The Raleigh city manager released his proposed budget Tuesday for city council consideration. The $620 million budget closes a $7.5 million shortfall.
The budget proposal from city manager Russell Allen does not increase the property tax rate, but it does increase vehicle taxes by $5, eliminates 24 vacant positions and takes $3 million from capital reserve funds.
Councilors will get their crack at the budget starting with a public hearing on June 1. The council has to adopt a balanced budget by June 31, and they have weekly work sessions scheduled though the month.
Mayor Charles Meeker told the council that any changes or additions have to come with cuts somewhere else to keep the budget balanced. Any changes that do change the bottom line, Meeker said, “will be ruled out of order.”
During his presentation to council, Allen said the biggest problem for this year’s budget is sales tax. Allen said the city projects sales tax revenues to increase by 4 percent this year, but that’s still about $7 million less than three years ago.
The city hopes to raise just under $63.5 million from the sales tax over the next year.
Allen told councilors that the other question marks in the budget are what the North Carolina General Assembly’s budget will do to the city, and what impacts the new federal healthcare legislation could have.
Read the full budget below.
The budget proposal would cut 24 vacant positions, mainly in the Public Works and Solid Waste Services departments. But it also adds 11 new jobs in the Information Technology and Parks and Recreation departments and at the convention center.
Employees could see changes to their health insurance plan. The budget proposes increasing rates for dependents by 10 percent, doing a dependent care audit, and changing the plan for prescription drugs to a new company.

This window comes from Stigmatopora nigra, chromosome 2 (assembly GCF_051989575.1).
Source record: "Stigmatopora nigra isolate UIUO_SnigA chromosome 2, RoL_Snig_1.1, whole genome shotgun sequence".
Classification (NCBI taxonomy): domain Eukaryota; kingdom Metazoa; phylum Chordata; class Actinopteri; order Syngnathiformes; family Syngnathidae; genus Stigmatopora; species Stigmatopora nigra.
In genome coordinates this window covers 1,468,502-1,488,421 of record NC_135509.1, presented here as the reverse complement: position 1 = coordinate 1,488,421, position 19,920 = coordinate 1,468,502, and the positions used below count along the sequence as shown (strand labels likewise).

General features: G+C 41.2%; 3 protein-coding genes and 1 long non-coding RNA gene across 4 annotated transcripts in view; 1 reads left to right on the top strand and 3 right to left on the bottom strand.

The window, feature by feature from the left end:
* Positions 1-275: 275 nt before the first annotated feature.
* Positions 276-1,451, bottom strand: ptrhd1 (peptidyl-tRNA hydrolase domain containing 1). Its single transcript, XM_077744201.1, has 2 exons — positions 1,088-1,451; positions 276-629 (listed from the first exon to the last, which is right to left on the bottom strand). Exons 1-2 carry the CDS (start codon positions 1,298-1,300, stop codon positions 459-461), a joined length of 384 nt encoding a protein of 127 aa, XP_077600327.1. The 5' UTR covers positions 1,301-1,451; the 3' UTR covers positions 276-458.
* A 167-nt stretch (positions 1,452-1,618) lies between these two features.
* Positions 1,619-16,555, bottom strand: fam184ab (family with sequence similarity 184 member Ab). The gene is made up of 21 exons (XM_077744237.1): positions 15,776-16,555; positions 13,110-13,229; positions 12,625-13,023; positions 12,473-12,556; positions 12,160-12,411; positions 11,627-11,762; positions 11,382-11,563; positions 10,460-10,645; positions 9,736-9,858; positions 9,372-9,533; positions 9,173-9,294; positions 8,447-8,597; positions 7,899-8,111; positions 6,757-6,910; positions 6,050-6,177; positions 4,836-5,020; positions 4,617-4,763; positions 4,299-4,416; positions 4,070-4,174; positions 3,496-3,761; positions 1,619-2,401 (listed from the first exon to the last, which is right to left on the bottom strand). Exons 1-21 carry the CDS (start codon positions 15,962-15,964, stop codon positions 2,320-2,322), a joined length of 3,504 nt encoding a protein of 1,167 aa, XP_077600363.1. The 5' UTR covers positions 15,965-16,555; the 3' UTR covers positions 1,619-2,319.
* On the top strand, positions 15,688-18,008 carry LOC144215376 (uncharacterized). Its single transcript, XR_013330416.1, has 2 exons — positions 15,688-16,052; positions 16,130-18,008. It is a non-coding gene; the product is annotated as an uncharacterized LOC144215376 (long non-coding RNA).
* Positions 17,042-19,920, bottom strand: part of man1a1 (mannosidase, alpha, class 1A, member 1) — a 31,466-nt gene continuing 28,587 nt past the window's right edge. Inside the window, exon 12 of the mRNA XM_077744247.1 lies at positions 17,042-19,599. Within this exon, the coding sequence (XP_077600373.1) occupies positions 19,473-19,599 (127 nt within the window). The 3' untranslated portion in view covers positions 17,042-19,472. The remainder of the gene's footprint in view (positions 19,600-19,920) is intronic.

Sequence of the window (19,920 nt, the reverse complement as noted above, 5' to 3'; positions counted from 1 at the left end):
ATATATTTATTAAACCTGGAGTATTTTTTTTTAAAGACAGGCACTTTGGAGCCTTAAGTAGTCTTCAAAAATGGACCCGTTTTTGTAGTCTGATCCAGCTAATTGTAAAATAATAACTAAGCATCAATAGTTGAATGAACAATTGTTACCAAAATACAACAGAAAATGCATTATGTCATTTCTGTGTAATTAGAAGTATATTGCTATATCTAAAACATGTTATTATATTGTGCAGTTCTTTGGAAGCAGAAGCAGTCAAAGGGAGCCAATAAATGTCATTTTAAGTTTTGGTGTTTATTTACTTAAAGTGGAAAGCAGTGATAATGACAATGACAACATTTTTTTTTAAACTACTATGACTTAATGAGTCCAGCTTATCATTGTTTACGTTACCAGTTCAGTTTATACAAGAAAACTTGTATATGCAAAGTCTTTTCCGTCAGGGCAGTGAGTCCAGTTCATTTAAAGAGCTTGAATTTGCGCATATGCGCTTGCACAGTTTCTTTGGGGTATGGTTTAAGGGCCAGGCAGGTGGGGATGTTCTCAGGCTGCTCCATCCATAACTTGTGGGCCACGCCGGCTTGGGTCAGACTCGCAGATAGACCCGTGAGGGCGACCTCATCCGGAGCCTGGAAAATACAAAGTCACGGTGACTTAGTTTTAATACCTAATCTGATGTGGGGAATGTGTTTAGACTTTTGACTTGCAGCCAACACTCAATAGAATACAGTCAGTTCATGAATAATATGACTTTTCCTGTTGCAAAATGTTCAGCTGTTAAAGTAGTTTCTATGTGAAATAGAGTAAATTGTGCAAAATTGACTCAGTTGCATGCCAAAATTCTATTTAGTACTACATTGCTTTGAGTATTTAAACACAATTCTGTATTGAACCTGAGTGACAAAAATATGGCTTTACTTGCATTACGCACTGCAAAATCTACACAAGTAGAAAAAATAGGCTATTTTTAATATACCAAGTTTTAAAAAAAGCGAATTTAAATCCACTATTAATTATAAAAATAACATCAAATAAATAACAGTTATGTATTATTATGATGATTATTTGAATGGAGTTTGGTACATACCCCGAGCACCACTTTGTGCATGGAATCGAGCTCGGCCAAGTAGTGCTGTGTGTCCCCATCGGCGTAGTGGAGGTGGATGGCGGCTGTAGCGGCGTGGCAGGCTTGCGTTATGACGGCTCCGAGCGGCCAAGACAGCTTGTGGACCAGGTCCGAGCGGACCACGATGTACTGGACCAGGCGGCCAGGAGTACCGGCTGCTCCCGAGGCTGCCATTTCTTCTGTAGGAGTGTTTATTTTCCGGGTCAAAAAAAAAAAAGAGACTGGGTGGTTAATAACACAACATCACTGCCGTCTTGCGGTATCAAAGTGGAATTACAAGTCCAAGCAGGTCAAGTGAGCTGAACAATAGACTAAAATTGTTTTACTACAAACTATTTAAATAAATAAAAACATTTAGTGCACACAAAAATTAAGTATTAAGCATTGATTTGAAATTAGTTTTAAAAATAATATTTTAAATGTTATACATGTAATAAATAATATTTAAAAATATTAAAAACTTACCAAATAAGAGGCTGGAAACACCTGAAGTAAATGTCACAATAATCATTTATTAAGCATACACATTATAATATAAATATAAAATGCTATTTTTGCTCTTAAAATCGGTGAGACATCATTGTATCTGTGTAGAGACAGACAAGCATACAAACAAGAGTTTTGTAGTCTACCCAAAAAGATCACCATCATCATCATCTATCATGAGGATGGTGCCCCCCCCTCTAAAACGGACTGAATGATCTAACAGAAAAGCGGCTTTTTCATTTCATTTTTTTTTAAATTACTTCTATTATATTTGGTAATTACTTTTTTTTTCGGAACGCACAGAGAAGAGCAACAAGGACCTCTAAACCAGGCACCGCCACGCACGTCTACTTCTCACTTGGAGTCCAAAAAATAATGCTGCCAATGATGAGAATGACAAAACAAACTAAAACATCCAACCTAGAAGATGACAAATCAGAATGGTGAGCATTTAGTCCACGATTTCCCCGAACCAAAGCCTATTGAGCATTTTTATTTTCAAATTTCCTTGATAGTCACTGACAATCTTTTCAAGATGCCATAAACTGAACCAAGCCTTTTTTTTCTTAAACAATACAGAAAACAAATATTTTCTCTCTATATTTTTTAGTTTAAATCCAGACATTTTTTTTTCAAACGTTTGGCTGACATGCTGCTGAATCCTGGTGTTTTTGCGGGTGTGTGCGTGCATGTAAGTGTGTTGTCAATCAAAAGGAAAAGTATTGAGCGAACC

The council acted on that last item Tuesday and voted to use CVS Caremark for drugs instead of Blue Cross Blue Shield of North Carolina which had been providing the coverage along with the city’s group health insurance plan.
The budget would also do away with the 1.5 percent annual pay range adjustment and decrease merit pay raises to cap at 2 percent. Merit pay raises this year went as high as 4 percent.
The capital improvement program would be reduced by 39 percent next year under the budget proposal. There are no big projects in the $115 million proposal, mainly street maintenance and sidewalks. Read the full capital improvement proposal below.
The proposal defers replacing two fire trucks and 46 police cars for one year. The budget says delaying the vehicle replacements would mean higher maintenance costs but would save $427,000.
Allen said the delay was “not sustainable, but necessary.”
The budget proposal also restricts travel, training and event registration for city employees.
The budget would cut the arts per capital spending by 50 cents, down to $4. The arts program provides grants for public art in the city.
The budget also decreases grant funding for human services by 10 percent and proposes reducing or elimination any other grant programs.